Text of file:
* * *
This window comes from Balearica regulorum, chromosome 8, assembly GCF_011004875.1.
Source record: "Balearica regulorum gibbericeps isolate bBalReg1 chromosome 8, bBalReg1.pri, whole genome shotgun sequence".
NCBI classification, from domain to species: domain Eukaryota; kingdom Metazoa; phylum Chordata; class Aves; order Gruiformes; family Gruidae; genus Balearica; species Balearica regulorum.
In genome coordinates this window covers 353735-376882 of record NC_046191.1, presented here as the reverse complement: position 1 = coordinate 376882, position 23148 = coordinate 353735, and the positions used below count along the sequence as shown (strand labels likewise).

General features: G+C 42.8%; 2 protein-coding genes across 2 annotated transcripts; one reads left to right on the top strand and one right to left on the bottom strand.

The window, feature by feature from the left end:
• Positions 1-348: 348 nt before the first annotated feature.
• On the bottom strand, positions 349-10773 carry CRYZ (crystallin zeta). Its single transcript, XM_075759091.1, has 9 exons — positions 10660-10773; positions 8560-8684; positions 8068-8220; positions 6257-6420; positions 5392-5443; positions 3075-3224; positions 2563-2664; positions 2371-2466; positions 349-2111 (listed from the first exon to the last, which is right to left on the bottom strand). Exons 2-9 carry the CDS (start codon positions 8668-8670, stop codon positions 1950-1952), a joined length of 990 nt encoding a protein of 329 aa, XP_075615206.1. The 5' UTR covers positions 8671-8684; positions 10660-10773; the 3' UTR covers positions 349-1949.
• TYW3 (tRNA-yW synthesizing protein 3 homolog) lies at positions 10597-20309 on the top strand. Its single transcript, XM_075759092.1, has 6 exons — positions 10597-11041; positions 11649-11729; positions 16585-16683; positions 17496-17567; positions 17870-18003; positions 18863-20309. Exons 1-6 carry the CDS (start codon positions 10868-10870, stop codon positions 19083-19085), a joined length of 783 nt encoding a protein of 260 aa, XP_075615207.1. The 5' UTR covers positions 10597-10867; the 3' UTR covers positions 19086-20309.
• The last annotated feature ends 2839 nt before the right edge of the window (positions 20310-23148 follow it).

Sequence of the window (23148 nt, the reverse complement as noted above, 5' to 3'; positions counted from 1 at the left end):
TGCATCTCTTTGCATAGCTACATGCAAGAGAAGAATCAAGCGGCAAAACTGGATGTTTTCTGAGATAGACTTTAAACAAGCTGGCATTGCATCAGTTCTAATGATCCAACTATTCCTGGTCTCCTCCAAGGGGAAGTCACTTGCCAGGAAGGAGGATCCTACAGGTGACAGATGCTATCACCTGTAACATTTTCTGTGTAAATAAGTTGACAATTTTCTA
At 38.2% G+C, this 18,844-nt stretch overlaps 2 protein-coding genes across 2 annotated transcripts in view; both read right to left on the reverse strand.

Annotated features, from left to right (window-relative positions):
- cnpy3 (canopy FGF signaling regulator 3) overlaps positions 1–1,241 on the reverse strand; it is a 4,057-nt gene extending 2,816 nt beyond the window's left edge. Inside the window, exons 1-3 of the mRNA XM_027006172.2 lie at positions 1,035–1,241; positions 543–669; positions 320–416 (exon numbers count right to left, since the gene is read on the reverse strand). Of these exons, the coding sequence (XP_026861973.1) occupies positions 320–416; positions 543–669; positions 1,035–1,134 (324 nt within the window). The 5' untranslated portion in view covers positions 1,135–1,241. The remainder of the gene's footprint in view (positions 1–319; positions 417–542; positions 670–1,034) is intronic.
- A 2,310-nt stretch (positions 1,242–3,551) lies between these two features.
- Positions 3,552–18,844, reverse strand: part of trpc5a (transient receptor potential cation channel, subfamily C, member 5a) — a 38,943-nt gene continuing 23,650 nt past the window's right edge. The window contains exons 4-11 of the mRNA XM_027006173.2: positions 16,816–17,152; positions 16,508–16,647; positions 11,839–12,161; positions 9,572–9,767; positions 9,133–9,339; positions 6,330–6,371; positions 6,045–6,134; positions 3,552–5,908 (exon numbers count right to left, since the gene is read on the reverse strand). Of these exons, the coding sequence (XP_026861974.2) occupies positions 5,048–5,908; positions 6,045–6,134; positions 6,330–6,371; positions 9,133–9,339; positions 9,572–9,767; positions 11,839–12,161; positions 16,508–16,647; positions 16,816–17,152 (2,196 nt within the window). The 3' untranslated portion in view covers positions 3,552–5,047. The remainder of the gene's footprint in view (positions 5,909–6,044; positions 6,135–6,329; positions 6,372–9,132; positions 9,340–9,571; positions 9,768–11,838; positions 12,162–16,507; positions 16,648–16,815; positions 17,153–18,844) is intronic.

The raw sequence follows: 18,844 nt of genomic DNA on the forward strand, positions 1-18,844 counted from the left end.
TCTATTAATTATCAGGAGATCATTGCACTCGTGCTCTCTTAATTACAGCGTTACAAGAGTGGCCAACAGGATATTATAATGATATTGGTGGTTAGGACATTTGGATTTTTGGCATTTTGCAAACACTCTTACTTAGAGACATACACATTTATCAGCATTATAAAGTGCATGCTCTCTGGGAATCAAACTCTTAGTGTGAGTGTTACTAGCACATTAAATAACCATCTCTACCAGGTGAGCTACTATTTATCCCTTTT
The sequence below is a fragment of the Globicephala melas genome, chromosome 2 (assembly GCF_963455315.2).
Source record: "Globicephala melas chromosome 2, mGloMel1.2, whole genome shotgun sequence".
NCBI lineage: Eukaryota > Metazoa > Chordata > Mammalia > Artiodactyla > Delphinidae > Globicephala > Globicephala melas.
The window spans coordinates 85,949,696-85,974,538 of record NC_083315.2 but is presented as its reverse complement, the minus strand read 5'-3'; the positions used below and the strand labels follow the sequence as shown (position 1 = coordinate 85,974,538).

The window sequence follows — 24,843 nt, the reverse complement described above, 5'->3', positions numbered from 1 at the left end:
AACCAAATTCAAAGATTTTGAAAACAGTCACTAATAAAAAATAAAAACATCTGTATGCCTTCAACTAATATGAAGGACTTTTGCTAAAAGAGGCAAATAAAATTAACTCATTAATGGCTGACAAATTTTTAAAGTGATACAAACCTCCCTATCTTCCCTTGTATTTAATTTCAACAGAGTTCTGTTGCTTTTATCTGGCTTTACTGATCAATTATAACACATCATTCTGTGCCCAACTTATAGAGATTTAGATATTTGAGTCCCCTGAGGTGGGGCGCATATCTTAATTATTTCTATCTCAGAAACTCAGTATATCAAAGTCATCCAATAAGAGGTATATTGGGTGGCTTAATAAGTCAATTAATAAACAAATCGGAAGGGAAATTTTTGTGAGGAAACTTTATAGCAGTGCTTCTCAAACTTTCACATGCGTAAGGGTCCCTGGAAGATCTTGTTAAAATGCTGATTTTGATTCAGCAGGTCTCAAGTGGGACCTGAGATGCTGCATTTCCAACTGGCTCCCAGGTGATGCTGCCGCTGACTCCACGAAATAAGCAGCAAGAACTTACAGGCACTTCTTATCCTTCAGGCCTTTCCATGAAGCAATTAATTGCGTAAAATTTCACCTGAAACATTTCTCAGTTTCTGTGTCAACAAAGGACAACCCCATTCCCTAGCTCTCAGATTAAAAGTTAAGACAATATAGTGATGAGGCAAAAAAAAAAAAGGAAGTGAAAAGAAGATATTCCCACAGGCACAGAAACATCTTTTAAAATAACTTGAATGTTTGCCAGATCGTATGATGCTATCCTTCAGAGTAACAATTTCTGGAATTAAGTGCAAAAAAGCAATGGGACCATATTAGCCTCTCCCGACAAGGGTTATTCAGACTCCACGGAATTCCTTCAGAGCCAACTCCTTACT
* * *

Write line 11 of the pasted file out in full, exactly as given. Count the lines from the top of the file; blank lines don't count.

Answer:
Sequence of the window (23148 nt, the reverse complement as noted above, 5' to 3'; positions counted from 1 at the left end):